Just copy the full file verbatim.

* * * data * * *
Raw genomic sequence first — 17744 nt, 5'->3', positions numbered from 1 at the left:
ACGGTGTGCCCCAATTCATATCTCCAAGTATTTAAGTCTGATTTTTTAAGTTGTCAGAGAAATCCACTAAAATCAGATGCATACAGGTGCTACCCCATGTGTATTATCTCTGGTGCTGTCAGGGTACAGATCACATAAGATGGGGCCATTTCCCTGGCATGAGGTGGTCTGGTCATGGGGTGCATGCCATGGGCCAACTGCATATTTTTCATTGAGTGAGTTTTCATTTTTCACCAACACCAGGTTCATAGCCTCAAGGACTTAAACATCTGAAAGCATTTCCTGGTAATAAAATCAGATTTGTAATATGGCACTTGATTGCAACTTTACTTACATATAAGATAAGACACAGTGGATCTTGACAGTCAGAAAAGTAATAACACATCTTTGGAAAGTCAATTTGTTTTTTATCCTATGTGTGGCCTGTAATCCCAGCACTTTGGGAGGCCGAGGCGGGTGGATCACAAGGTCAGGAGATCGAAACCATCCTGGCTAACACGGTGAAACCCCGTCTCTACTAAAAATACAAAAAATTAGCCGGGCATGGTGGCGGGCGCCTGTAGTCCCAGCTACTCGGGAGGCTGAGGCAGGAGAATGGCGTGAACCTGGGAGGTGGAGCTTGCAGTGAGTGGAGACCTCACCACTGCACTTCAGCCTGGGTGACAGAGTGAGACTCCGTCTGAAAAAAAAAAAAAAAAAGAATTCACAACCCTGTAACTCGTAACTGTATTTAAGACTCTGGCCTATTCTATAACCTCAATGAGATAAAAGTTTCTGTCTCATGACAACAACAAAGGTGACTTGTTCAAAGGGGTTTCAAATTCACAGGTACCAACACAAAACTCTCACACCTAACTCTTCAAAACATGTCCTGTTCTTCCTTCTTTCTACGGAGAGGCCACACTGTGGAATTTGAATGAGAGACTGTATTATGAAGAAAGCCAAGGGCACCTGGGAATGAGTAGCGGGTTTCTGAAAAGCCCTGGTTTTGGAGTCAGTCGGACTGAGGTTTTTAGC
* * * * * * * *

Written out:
Raw genomic sequence first — 17744 nt, 5'->3', positions numbered from 1 at the left:
ACGGTGTGCCCCAATTCATATCTCCAAGTATTTAAGTCTGATTTTTTAAGTTGTCAGAGAAATCCACTAAAATCAGATGCATACAGGTGCTACCCCATGTGTATTATCTCTGGTGCTGTCAGGGTACAGATCACATAAGATGGGGCCATTTCCCTGGCATGAGGTGGTCTGGTCATGGGGTGCATGCCATGGGCCAACTGCATATTTTTCATTGAGTGAGTTTTCATTTTTCACCAACACCAGGTTCATAGCCTCAAGGACTTAAACATCTGAAAGCATTTCCTGGTAATAAAATCAGATTTGTAATATGGCACTTGATTGCAACTTTACTTACATATAAGATAAGACACAGTGGATCTTGACAGTCAGAAAAGTAATAACACATCTTTGGAAAGTCAATTTGTTTTTTATCCTATGTGTGGCCTGTAATCCCAGCACTTTGGGAGGCCGAGGCGGGTGGATCACAAGGTCAGGAGATCGAAACCATCCTGGCTAACACGGTGAAACCCCGTCTCTACTAAAAATACAAAAAATTAGCCGGGCATGGTGGCGGGCGCCTGTAGTCCCAGCTACTCGGGAGGCTGAGGCAGGAGAATGGCGTGAACCTGGGAGGTGGAGCTTGCAGTGAGTGGAGACCTCACCACTGCACTTCAGCCTGGGTGACAGAGTGAGACTCCGTCTGAAAAAAAAAAAAAAAAAGAATTCACAACCCTGTAACTCGTAACTGTATTTAAGACTCTGGCCTATTCTATAACCTCAATGAGATAAAAGTTTCTGTCTCATGACAACAACAAAGGTGACTTGTTCAAAGGGGTTTCAAATTCACAGGTACCAACACAAAACTCTCACACCTAACTCTTCAAAACATGTCCTGTTCTTCCTTCTTTCTACGGAGAGGCCACACTGTGGAATTTGAATGAGAGACTGTATTATGAAGAAAGCCAAGGGCACCTGGGAATGAGTAGCGGGTTTCTGAAAAGCCCTGGTTTTGGAGTCAGTCGGACTGAGGTTTTTAGC